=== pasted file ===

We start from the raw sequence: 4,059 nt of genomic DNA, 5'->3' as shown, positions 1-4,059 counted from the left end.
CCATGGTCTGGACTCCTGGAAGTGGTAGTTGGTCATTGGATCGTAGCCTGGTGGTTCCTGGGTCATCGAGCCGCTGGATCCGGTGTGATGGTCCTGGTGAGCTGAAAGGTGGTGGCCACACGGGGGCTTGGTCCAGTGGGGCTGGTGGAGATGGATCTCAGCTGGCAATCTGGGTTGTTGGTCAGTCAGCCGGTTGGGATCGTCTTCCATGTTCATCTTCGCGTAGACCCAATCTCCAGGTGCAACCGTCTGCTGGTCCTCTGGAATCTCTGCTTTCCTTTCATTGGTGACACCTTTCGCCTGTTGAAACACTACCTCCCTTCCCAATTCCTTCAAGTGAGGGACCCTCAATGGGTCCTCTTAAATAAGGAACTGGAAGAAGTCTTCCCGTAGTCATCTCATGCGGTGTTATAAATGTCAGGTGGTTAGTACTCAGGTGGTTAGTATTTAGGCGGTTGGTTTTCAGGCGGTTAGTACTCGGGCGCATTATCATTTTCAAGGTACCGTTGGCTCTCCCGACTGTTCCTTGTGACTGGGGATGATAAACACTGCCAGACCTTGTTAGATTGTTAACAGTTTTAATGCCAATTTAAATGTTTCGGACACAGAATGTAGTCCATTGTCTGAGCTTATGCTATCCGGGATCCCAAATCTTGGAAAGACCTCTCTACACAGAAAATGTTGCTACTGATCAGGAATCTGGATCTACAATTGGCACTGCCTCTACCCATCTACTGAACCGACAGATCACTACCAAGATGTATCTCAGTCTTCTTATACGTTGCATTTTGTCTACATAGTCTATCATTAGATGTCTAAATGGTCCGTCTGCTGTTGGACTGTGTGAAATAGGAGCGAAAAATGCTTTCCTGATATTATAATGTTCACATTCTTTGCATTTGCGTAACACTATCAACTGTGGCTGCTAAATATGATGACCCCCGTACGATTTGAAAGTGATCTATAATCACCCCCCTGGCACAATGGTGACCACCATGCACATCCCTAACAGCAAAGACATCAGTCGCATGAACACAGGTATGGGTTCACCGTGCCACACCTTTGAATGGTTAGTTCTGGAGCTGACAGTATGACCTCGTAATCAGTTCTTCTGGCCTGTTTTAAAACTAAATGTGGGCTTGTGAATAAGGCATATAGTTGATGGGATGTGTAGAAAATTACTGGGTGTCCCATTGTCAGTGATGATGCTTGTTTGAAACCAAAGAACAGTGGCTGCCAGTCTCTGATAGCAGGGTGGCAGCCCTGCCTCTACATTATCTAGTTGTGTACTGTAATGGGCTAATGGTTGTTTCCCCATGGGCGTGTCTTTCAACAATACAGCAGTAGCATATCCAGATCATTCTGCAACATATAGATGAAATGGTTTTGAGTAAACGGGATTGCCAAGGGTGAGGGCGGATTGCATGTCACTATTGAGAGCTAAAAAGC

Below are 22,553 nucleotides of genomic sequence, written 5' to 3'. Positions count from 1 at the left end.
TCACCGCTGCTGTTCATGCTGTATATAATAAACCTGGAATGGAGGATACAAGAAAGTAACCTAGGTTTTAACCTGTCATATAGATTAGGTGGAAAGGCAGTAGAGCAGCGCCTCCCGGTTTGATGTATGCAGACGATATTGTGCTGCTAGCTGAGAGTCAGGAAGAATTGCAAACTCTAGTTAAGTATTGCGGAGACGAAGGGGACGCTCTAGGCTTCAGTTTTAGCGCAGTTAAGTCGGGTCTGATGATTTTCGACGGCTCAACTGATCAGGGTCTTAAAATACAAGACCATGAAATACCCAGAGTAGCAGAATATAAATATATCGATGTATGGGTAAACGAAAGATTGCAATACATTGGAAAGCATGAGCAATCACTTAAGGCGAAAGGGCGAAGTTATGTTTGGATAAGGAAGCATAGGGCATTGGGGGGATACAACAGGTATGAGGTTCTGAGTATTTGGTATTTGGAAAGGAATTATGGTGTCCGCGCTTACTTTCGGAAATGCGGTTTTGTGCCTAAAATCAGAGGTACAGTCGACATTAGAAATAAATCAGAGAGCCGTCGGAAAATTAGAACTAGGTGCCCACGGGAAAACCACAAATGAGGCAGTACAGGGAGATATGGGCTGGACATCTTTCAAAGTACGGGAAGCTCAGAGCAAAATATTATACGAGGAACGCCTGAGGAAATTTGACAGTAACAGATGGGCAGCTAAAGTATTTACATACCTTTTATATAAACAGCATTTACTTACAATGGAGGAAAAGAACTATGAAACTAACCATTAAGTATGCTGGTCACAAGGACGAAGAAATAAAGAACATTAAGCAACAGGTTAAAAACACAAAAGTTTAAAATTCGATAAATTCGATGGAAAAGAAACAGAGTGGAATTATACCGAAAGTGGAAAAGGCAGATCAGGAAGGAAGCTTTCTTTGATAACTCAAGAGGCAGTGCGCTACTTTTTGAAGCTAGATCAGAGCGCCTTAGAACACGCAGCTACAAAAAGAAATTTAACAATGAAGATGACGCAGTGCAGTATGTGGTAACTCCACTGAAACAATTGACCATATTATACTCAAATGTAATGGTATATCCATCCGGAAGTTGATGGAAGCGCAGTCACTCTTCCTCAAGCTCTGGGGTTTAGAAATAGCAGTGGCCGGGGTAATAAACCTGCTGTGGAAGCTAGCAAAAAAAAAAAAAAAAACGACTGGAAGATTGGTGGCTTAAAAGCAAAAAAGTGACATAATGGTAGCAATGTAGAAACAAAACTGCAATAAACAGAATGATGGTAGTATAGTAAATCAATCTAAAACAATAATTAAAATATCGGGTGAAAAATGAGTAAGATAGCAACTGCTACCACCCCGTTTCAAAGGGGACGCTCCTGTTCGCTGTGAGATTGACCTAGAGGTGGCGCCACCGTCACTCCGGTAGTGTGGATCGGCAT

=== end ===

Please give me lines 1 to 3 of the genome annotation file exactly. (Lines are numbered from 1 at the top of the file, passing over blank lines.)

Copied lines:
We start from the raw sequence: 4,059 nt of genomic DNA, 5'->3' as shown, positions 1-4,059 counted from the left end.
CCATGGTCTGGACTCCTGGAAGTGGTAGTTGGTCATTGGATCGTAGCCTGGTGGTTCCTGGGTCATCGAGCCGCTGGATCCGGTGTGATGGTCCTGGTGAGCTGAAAGGTGGTGGCCACACGGGGGCTTGGTCCAGTGGGGCTGGTGGAGATGGATCTCAGCTGGCAATCTGGGTTGTTGGTCAGTCAGCCGGTTGGGATCGTCTTCCATGTTCATCTTCGCGTAGACCCAATCTCCAGGTGCAACCGTCTGCTGGTCCTCTGGAATCTCTGCTTTCCTTTCATTGGTGACACCTTTCGCCTGTTGAAACACTACCTCCCTTCCCAATTCCTTCAAGTGAGGGACCCTCAATGGGTCCTCTTAAATAAGGAACTGGAAGAAGTCTTCCCGTAGTCATCTCATGCGGTGTTATAAATGTCAGGTGGTTAGTACTCAGGTGGTTAGTATTTAGGCGGTTGGTTTTCAGGCGGTTAGTACTCGGGCGCATTATCATTTTCAAGGTACCGTTGGCTCTCCCGACTGTTCCTTGTGACTGGGGATGATAAACACTGCCAGACCTTGTTAGATTGTTAACAGTTTTAATGCCAATTTAAATGTTTCGGACACAGAATGTAGTCCATTGTCTGAGCTTATGCTATCCGGGATCCCAAATCTTGGAAAGACCTCTCTACACAGAAAATGTTGCTACTGATCAGGAATCTGGATCTACAATTGGCACTGCCTCTACCCATCTACTGAACCGACAGATCACTACCAAGATGTATCTCAGTCTTCTTATACGTTGCATTTTGTCTACATAGTCTATCATTAGATGTCTAAATGGTCCGTCTGCTGTTGGACTGTGTGAAATAGGAGCGAAAAATGCTTTCCTGATATTATAATGTTCACATTCTTTGCATTTGCGTAACACTATCAACTGTGGCTGCTAAATATGATGACCCCCGTACGATTTGAAAGTGATCTATAATCACCCCCCTGGCACAATGGTGACCACCATGCACATCCCTAACAGCAAAGACATCAGTCGCATGAACACAGGTATGGGTTCACCGTGCCACACCTTTGAATGGTTAGTTCTGGAGCTGACAGTATGACCTCGTAATCAGTTCTTCTGGCCTGTTTTAAAACTAAATGTGGGCTTGTGAATAAGGCATATAGTTGATGGGATGTGTAGAAAATTACTGGGTGTCCCATTGTCAGTGATGATGCTTGTTTGAAACCAAAGAACAGTGGCTGCCAGTCTCTGATAGCAGGGTGGCAGCCCTGCCTCTACATTATCTAGTTGTGTACTGTAATGGGCTAATGGTTGTTTCCCCATGGGCGTGTCTTTCAACAATACAGCAGTAGCATATCCAGATCATTCTGCAACATATAGATGAAATGGTTTTGAGTAAACGGGATTGCCAAGGGTGAGGGCGGATTGCATGTCACTATTGAGAGCTAAAAAGC

Below are 22,553 nucleotides of genomic sequence, written 5' to 3'. Positions count from 1 at the left end.